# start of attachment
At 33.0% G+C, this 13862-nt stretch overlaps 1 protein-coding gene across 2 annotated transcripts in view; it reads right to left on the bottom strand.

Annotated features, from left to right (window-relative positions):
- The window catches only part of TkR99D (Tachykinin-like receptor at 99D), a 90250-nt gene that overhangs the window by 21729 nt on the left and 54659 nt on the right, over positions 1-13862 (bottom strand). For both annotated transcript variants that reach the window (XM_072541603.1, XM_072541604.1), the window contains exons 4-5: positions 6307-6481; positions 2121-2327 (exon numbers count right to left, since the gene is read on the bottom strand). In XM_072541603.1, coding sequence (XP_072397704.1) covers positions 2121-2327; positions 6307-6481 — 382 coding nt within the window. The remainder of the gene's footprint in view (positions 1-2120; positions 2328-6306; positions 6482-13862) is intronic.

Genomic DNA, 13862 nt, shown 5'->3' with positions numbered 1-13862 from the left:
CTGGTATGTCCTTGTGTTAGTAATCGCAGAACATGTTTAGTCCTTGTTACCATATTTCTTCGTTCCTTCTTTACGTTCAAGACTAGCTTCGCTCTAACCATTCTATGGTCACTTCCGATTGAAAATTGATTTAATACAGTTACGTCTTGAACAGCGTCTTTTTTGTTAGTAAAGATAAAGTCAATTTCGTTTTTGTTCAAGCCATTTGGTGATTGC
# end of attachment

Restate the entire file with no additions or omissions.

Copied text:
At 33.0% G+C, this 13862-nt stretch overlaps 1 protein-coding gene across 2 annotated transcripts in view; it reads right to left on the bottom strand.

Annotated features, from left to right (window-relative positions):
- The window catches only part of TkR99D (Tachykinin-like receptor at 99D), a 90250-nt gene that overhangs the window by 21729 nt on the left and 54659 nt on the right, over positions 1-13862 (bottom strand). For both annotated transcript variants that reach the window (XM_072541603.1, XM_072541604.1), the window contains exons 4-5: positions 6307-6481; positions 2121-2327 (exon numbers count right to left, since the gene is read on the bottom strand). In XM_072541603.1, coding sequence (XP_072397704.1) covers positions 2121-2327; positions 6307-6481 — 382 coding nt within the window. The remainder of the gene's footprint in view (positions 1-2120; positions 2328-6306; positions 6482-13862) is intronic.

Genomic DNA, 13862 nt, shown 5'->3' with positions numbered 1-13862 from the left:
CTGGTATGTCCTTGTGTTAGTAATCGCAGAACATGTTTAGTCCTTGTTACCATATTTCTTCGTTCCTTCTTTACGTTCAAGACTAGCTTCGCTCTAACCATTCTATGGTCACTTCCGATTGAAAATTGATTTAATACAGTTACGTCTTGAACAGCGTCTTTTTTGTTAGTAAAGATAAAGTCAATTTCGTTTTTGTTCAAGCCATTTGGTGATTGC